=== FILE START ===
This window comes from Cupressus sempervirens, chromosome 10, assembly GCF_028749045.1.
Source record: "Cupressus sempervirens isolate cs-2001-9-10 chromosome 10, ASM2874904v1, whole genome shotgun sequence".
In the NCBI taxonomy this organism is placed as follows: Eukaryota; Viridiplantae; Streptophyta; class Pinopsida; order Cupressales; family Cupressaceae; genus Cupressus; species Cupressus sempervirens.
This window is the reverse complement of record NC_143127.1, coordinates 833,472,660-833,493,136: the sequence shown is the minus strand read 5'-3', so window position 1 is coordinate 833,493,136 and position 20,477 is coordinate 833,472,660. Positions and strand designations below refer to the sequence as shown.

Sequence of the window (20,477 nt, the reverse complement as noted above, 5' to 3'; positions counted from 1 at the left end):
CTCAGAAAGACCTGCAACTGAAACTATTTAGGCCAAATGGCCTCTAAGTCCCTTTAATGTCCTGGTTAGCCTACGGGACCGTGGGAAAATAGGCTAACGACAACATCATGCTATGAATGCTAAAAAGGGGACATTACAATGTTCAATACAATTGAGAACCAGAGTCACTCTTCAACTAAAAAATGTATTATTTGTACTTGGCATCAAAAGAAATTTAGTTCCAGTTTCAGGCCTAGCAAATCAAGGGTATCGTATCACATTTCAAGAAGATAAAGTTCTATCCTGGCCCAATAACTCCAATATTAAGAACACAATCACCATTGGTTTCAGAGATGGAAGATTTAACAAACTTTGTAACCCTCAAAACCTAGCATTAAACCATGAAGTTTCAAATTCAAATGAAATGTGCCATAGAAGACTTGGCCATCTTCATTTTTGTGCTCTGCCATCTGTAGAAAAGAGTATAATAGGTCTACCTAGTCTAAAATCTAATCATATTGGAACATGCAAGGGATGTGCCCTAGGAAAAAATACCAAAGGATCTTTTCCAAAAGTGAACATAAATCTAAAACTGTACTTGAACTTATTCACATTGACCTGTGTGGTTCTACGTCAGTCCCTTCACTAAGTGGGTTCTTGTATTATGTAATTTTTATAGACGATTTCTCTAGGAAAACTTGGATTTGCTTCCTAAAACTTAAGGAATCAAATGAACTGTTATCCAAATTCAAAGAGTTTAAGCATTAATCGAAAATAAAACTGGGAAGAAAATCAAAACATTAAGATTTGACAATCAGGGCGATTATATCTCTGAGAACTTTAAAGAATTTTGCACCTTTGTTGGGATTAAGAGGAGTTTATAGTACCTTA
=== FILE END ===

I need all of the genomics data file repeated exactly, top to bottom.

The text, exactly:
This window comes from Cupressus sempervirens, chromosome 10, assembly GCF_028749045.1.
Source record: "Cupressus sempervirens isolate cs-2001-9-10 chromosome 10, ASM2874904v1, whole genome shotgun sequence".
In the NCBI taxonomy this organism is placed as follows: Eukaryota; Viridiplantae; Streptophyta; class Pinopsida; order Cupressales; family Cupressaceae; genus Cupressus; species Cupressus sempervirens.
This window is the reverse complement of record NC_143127.1, coordinates 833,472,660-833,493,136: the sequence shown is the minus strand read 5'-3', so window position 1 is coordinate 833,493,136 and position 20,477 is coordinate 833,472,660. Positions and strand designations below refer to the sequence as shown.

Sequence of the window (20,477 nt, the reverse complement as noted above, 5' to 3'; positions counted from 1 at the left end):
CTCAGAAAGACCTGCAACTGAAACTATTTAGGCCAAATGGCCTCTAAGTCCCTTTAATGTCCTGGTTAGCCTACGGGACCGTGGGAAAATAGGCTAACGACAACATCATGCTATGAATGCTAAAAAGGGGACATTACAATGTTCAATACAATTGAGAACCAGAGTCACTCTTCAACTAAAAAATGTATTATTTGTACTTGGCATCAAAAGAAATTTAGTTCCAGTTTCAGGCCTAGCAAATCAAGGGTATCGTATCACATTTCAAGAAGATAAAGTTCTATCCTGGCCCAATAACTCCAATATTAAGAACACAATCACCATTGGTTTCAGAGATGGAAGATTTAACAAACTTTGTAACCCTCAAAACCTAGCATTAAACCATGAAGTTTCAAATTCAAATGAAATGTGCCATAGAAGACTTGGCCATCTTCATTTTTGTGCTCTGCCATCTGTAGAAAAGAGTATAATAGGTCTACCTAGTCTAAAATCTAATCATATTGGAACATGCAAGGGATGTGCCCTAGGAAAAAATACCAAAGGATCTTTTCCAAAAGTGAACATAAATCTAAAACTGTACTTGAACTTATTCACATTGACCTGTGTGGTTCTACGTCAGTCCCTTCACTAAGTGGGTTCTTGTATTATGTAATTTTTATAGACGATTTCTCTAGGAAAACTTGGATTTGCTTCCTAAAACTTAAGGAATCAAATGAACTGTTATCCAAATTCAAAGAGTTTAAGCATTAATCGAAAATAAAACTGGGAAGAAAATCAAAACATTAAGATTTGACAATCAGGGCGATTATATCTCTGAGAACTTTAAAGAATTTTGCACCTTTGTTGGGATTAAGAGGAGTTTATAGTACCTTA